The moral status of collectives is an important problem for any plausible moral, social and political philosophy. Are collectives proper subjects of moral rights and moral responsibility ascriptions? Is it morally justified for the state to punish collectives for criminal offenses, or for the state to force collectives to pay compensation for tort offenses? Moral Individualism denies that collectives are properly ascribed properties such as moral rights, moral liability, and punishability, while Moral Collectivism affirms that some collectives may be legitimately (...)
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  50. F. D'Agostino (2009). The Philosophy of Sociality: The Shared Point of View * by Raimo Tuomela. Analysis 69 (3):587-589.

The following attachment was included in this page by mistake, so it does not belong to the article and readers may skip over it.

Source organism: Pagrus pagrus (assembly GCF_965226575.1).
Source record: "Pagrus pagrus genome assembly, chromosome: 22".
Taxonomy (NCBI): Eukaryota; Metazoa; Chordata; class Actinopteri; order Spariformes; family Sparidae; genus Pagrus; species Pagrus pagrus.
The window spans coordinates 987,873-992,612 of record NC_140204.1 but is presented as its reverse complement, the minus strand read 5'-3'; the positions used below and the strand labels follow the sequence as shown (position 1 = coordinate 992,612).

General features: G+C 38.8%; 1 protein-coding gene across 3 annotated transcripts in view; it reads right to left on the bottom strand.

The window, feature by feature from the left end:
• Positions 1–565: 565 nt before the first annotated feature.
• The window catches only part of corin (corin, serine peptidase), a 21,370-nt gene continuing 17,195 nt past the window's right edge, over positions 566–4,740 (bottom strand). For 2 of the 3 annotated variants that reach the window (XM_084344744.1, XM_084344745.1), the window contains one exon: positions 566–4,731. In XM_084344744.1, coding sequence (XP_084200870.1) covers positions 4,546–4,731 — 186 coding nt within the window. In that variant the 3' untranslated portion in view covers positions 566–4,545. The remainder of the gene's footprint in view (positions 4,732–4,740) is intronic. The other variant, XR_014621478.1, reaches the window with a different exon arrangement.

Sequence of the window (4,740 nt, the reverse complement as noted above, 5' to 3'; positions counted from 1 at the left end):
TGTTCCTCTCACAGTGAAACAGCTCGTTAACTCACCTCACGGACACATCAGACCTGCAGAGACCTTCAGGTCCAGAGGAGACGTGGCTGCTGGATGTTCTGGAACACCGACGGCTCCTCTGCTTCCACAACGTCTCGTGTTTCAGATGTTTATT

This work provides a rigorous analysis of what Tuomela calls ‘the we-perspective’. Tuomela's overarching project is to argue that ‘conceptualizing social life and theorizing about it requires the use of group concepts, indeed the we-perspective and, especially, the we-mode.’ Already some of the complexities of Tuomela's approach will be evident – viz. in the distinction, implied in the above quotation and carried through systematically throughout the work, between the ‘we-perspective’ and the ‘we-mode’. For, indeed, it is possible, on his account, (...)